Princeton school district officials have set a special public meeting on Feb. 27 to discuss the demographic projections prepared by the district’s planning consultants, which were released at a forum last month.
A representative from consultants Milone & MacBroom will be on hand for the 7 p.m. meeting that is scheduled to be held in the conference room at the Princeton Public Schools district office at 25 Valley Road.
Milone & MacBroom was hired by the the school district in September 2019 to help puzzle out how to accommodate the anticipated influx of students who are expected to enroll in the next few years.
At the Jan. 25 forum, the consultant concluded that enrollment in the Princeton Public Schools would climb from the current enrollment of 3,855 students to nearly 4,400 students in 10 years.
The enrollment projections were based partly on the number of children who are expected to live in new multi-family housing developments that are expected to be constructed in the next few years.
Nevetheless, some community members have questioned how Milone & MacBroom arrived at its enrollment projections – and that is why school district officials have scheduled the meeting.
“(The meeting) will focus on answering questions regarding the factors and formulas used to project enrollment growth in our schools,” Superintendent of Schools Steve Cochrane wrote in a letter posted on the school district website at www.princetonk12.org.
Milone & MacBroom will issue a revised set of PowerPoint slides outlining the current state of school facilities and the projections for future growth in advance of the Feb. 27 meeting, Cochrane wrote. It will be posted on the school district website.
“The slides will contain updated data and also address some of the questions raised during the initial public forum on Jan. 25. We look forward to sharing the data with the public,” Cochrane wrote. He encouraged the public to visit the website at www.princetonk12.org.
Michael Zuba of Milone & MacBroom told attendees at the Jan. 25 community forum that the objective is to look several years down the road and to present a range of options to accommodate the surge in student enrollment.
It may mean additions to some schools; re-districting of the four elementary schools; or adjustments in schedules. The consultant will explore a range of options to address the short-term and long-term growth in enrollment, and present recommendations later this year.
Over the past four years, all of the schools – with the exception of the Johnson Park School – have experienced increased enrollments, project manager Rebecca Augur told attendees at the Jan. 25 meeting.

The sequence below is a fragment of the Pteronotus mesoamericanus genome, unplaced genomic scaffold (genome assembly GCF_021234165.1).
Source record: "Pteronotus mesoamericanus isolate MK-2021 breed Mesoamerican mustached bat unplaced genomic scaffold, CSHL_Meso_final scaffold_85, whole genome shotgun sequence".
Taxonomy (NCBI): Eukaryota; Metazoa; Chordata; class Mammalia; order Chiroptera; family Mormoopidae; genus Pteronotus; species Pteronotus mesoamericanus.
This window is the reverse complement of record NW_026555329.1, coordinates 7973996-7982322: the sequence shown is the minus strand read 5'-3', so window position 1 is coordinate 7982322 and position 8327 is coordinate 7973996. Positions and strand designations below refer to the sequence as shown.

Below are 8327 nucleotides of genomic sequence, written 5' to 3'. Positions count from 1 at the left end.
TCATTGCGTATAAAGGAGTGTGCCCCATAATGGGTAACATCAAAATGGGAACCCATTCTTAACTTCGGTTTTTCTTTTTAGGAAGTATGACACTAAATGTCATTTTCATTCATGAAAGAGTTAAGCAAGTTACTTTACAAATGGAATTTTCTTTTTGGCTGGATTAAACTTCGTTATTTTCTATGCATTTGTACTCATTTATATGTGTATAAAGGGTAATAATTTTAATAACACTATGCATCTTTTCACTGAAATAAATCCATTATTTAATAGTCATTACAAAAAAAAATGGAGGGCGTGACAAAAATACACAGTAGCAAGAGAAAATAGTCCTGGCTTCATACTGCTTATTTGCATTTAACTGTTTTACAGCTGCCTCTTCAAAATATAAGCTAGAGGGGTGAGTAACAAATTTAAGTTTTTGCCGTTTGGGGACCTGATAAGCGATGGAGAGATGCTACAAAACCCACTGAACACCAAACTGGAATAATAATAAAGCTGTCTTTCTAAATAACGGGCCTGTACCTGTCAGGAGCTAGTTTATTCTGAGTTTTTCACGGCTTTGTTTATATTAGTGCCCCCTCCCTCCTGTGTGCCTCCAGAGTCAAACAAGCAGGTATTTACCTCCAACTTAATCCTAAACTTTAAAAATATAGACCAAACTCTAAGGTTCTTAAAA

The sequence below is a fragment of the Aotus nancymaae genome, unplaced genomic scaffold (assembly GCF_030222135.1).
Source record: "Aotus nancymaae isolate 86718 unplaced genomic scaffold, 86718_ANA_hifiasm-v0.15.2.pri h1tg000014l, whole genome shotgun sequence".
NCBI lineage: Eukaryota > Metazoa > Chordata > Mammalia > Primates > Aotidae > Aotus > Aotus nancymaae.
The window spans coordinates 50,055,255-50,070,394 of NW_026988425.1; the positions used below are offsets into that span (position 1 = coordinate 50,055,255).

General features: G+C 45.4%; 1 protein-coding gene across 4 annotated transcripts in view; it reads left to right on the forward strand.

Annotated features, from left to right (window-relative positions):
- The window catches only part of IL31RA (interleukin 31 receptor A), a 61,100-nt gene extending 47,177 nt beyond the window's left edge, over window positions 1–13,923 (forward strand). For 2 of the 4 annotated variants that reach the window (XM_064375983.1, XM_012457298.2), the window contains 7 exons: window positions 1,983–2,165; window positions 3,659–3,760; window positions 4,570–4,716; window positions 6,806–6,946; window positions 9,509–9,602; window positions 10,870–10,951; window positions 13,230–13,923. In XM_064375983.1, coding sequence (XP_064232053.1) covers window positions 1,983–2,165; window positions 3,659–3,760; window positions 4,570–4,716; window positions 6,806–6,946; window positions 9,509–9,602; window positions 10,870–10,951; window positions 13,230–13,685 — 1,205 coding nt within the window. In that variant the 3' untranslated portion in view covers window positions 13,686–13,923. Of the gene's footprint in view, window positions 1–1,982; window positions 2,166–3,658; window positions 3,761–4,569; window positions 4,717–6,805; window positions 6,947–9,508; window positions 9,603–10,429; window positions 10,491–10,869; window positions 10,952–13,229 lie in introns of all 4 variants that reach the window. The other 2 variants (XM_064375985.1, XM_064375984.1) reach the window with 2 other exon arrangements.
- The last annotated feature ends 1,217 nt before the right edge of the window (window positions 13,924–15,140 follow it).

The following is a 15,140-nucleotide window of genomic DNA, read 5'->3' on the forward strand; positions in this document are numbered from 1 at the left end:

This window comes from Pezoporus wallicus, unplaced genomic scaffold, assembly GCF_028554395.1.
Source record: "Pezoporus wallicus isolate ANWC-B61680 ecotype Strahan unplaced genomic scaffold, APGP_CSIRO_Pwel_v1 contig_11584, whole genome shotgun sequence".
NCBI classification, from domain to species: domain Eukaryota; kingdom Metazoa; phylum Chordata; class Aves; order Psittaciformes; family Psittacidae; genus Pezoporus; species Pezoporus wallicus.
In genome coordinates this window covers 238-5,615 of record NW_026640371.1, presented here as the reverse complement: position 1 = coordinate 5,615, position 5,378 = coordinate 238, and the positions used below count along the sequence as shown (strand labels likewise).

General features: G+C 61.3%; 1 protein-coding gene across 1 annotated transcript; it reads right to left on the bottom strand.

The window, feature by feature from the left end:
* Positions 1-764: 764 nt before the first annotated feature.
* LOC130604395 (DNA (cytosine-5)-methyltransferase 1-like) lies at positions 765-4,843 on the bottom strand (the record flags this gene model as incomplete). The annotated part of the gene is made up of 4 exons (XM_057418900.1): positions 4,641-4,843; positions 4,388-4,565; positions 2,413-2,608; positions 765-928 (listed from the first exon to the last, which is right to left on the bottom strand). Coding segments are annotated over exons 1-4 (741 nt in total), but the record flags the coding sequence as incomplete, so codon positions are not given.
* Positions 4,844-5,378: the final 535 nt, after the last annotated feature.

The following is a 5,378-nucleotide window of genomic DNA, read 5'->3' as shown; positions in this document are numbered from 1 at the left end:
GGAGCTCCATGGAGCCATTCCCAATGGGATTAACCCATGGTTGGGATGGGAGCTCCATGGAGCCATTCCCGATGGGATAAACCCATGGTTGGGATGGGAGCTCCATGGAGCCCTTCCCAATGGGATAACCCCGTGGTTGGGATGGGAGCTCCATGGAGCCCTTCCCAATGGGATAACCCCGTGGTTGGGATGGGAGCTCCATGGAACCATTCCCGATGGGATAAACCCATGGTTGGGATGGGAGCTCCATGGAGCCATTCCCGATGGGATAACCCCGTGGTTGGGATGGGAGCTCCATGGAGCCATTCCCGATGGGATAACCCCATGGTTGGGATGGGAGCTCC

Augur said enrollment at the Riverside School went up by 26 percent and enrollment at the Littlebrook School increased by 21 percent. The Community Park School showed enrollment increases of 19 percent.
The John Witherspoon Middle School experienced an 8-percent increase in enrollment in the past four years, while Princeton High School showed a 1.5-percent increase in enrollment, Augur said.
Some of the increased enrollment was generated by multi-family developments that were built in the past few years, such as Avalon Princeton on the former Medical Center of Princeton site on Witherspoon Street; Copperwood in Princeton, on Bunn Drive; and Merwick-Stanworth on Bayard Lane. They each contain a mix of market rate and affordable housing units.
The Municipality of Princeton’s recent settlement with the Fair Share Housing Center, which sued the town over its lack of affordable housing for low- and moderate-income households, is expected to bring additional students into the Princeton Public Schools.
As a result of the settlement, it is expected that 880 units will be built by 2027. Some of the units will be market rate units, and others will be set aside for low- and moderate-income households. Some will be age-restricted developments, which will not include school-aged children.
Five of the eight anticipated housing developments will likely generate students in the Littlebrook School zone. The rest of the developments would be in the Riverside School and Community Park school zones. All are grades K-5 schools.
The Community Park, Johnson Park and Riverside elementary schools would likely not experience overcrowding at any point in the next 10 years, but the Littlebrook School already exceeds its capacity of 392 students and will continue to absorb more students.
The John Witherspoon Middle School and Princeton High School could exceed capacity over the long term. The middle school has a capacity of 628 students in grades 6-8, and the high school has a capacity of 1,544 students.